Doctor Who 1 (2006)


  

Our rating: 4 out of 5

Rated: PG

 
reviewed by: Charity Bishop
 
            

The Ninth incarnation of the time-travel space explorer had one of the highest rated premiers on the BBC in 2005. Since then, the new series has become one of the most popular sci-fi shows on the planet. Its first season is a blend of wit, hilarity, and enough alien madness to make any science geek melt with happiness.

 

Life is mundane for Rose Tyler (Billie Piper) until one evening when she ventures into the basement of her London job to hand over the lottery cash gathered that day, and stumbles across a fantastic array of mannequins, all capable of moving and speaking on their own. Just as she is about to be pulled apart by these plastic menaces, a strange man known only as the Doctor (Christopher Eccleston) pops around a corner, grabs her by the hand, and tells her to run. Shoving her out into the street and telling her to make for home, he vanishes back into the building and moments later the place implodes in a ball of fire and smoke. Left holding a limp plastic arm, Rose heads home to tell her overly anxious mother Jackie (Camille Coduri) and her boyfriend Mickey (Noel Clarke) all about it.

 

Then the Doctor turns up on her doorstep in search of the plastic arm, and Rose is drawn into a complicated series of events that pit her and her new alien companion against a mighty enemy. Just when she thinks she has seen it all, the Doctor asks if she would like to accompany him in the Tardis, his spaceship, and travel through time. Unable to resist the notion of excitement and danger, Rose climbs aboard. From tea with Charles Dickens to hunting a ghostly child through the streets of a WWII-ravaged London, to protecting the world from malevolent alien invasion, the first season of Doctor Who introduces us to the wonderful and wacky world of time travel. Even though it took me a little while to adapt to Eccleston's performance, having only seen David Tennant in the role (who replaces the Doctor by the end of the season), he has some fabulous moments with Piper and the rest of the cast, and is also unabashedly funny.

 

Watching him taunt a group of military men before darting into the nearest lift, stop an alien female from breathing poisonous fumes on him with a handy flick of his wrist and a small container of mint breath spray, or even cut up the rug with Rose in the Tardis brought more than one smile to my face. He has some great chemistry with Rose and there are quite a few outstanding episodes that bear either an emotional punch or fantastic shock value. One of my absolute favorite arcs for the season took them back to WWII-torn London, and a ghostly boy who is haunting the streets. It has an alien twist of sorts, but it is nevertheless impacting. For the most part there is nothing significant content-wise for families to be worried about. The show sticks to its pattern of sci-fi violence against robots and other similar creatures, and presents peril to main characters. People are occasionally killed -- electrocuted, shot down, or dispatched by monsters. There are some mildly gruesome elements, such as humans being sucked into alien forms. An arc of several episodes features flatulent aliens. Probably the most gross thing involved is alien entities borrowing the skin of humans as disguises. There's very little profanity, just the occasional "hell" here and there, and minor sensuality.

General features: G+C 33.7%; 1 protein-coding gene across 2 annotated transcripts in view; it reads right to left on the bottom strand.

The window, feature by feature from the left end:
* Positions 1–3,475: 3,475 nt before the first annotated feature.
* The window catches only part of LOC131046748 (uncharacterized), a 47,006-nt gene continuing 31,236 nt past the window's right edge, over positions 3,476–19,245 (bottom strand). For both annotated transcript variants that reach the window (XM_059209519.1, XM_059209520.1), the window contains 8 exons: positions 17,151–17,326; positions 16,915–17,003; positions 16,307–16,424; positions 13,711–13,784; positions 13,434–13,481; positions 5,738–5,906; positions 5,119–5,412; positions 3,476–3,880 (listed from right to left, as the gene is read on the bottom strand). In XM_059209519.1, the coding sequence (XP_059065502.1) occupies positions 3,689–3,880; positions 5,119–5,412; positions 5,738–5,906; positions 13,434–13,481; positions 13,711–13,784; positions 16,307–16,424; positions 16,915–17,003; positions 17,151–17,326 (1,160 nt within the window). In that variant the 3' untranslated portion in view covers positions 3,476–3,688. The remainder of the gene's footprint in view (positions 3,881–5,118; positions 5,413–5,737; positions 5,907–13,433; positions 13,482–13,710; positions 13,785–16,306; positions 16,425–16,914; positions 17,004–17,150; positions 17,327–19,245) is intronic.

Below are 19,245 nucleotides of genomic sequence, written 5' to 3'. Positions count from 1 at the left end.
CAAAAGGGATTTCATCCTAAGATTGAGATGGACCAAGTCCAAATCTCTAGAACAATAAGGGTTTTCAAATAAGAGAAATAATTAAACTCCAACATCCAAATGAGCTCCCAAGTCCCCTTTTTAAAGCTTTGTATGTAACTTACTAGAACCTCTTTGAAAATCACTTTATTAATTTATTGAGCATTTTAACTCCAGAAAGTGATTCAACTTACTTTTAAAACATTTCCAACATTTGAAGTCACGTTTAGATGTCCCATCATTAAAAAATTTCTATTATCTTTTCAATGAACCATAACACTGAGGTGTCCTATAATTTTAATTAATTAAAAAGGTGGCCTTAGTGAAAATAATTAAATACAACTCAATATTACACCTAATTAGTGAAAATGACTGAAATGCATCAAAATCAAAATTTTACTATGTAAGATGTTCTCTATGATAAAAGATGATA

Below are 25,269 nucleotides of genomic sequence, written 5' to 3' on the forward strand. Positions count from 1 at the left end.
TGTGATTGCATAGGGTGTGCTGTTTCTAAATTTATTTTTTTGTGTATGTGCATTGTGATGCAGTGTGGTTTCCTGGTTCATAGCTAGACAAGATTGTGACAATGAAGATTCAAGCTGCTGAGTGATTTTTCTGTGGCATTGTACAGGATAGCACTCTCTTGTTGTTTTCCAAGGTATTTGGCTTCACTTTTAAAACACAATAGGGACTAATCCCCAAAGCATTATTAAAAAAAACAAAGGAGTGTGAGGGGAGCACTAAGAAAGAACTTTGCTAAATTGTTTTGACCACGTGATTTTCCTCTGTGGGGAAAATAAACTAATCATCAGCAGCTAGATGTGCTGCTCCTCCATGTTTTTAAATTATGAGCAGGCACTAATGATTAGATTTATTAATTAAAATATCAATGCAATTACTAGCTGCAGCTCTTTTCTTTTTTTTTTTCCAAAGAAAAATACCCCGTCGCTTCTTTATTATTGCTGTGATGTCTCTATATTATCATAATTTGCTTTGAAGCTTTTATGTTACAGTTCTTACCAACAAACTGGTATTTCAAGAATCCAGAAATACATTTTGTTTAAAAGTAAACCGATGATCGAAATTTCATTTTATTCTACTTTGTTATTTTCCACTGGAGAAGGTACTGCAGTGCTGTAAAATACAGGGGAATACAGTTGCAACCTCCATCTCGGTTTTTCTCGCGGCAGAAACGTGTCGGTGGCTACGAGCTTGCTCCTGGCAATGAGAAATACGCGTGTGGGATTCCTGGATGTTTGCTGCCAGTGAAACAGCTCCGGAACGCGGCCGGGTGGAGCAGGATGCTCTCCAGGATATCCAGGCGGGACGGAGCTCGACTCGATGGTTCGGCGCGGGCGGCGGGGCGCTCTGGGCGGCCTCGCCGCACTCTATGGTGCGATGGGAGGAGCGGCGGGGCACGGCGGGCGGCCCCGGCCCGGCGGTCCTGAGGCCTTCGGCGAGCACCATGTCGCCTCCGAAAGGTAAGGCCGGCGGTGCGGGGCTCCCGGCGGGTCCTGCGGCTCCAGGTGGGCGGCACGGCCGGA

After Rose turns up after being missing for a year, the police question whether or not she has a sexual relationship with the Doctor. A time-traveling captain is rather flirtatious with both sexes. He kisses both Rose and the Doctor goodbye. It's also implied that he's naked in one scene, but the audience does not see anything. However, the episode "The Unquiet Dead" might disconcert some viewers, since the duo joins forces with Charles Dickens to unearth why dead people are walking the streets. A young woman who works in the morgue has psychic abilities and performs a kind of séance in order to communicate. Alien spirits inhabit the bodies of the dead in order to move about London. It's not as stunning a season as those that come after it, but it was always entertaining and nothing short of fabulous fun for sci-fi fans.

 


Related Products

Books

Fiction & Nonfiction

Costume Dramas

TV & Movie Reviews

Femnista

FREE Literature, History & Film Webzine

Blog Posts

Digging Deeper into Culture